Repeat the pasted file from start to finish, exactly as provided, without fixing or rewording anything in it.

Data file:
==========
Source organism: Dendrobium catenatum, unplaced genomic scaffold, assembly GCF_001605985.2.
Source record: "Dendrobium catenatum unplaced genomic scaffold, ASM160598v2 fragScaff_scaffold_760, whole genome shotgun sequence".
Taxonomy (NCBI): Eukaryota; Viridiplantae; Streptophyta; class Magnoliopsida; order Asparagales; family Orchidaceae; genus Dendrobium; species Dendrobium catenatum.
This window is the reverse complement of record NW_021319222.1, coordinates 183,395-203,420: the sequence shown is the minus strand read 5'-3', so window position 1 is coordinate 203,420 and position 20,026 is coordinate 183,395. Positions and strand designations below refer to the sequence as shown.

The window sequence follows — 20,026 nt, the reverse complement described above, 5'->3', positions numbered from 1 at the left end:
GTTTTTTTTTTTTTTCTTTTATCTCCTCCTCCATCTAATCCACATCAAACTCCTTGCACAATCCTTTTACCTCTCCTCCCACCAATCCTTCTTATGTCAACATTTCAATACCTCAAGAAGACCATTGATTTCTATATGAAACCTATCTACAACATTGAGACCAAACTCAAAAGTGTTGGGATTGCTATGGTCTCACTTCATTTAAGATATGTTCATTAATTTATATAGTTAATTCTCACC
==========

Source organism: Dendrobium catenatum, unplaced genomic scaffold, assembly GCF_001605985.2.
Source record: "Dendrobium catenatum unplaced genomic scaffold, ASM160598v2 fragScaff_scaffold_760, whole genome shotgun sequence".
Taxonomy (NCBI): Eukaryota; Viridiplantae; Streptophyta; class Magnoliopsida; order Asparagales; family Orchidaceae; genus Dendrobium; species Dendrobium catenatum.
This window is the reverse complement of record NW_021319222.1, coordinates 183,395-203,420: the sequence shown is the minus strand read 5'-3', so window position 1 is coordinate 203,420 and position 20,026 is coordinate 183,395. Positions and strand designations below refer to the sequence as shown.

The window sequence follows — 20,026 nt, the reverse complement described above, 5'->3', positions numbered from 1 at the left end:
GTTTTTTTTTTTTTTCTTTTATCTCCTCCTCCATCTAATCCACATCAAACTCCTTGCACAATCCTTTTACCTCTCCTCCCACCAATCCTTCTTATGTCAACATTTCAATACCTCAAGAAGACCATTGATTTCTATATGAAACCTATCTACAACATTGAGACCAAACTCAAAAGTGTTGGGATTGCTATGGTCTCACTTCATTTAAGATATGTTCATTAATTTATATAGTTAATTCTCACC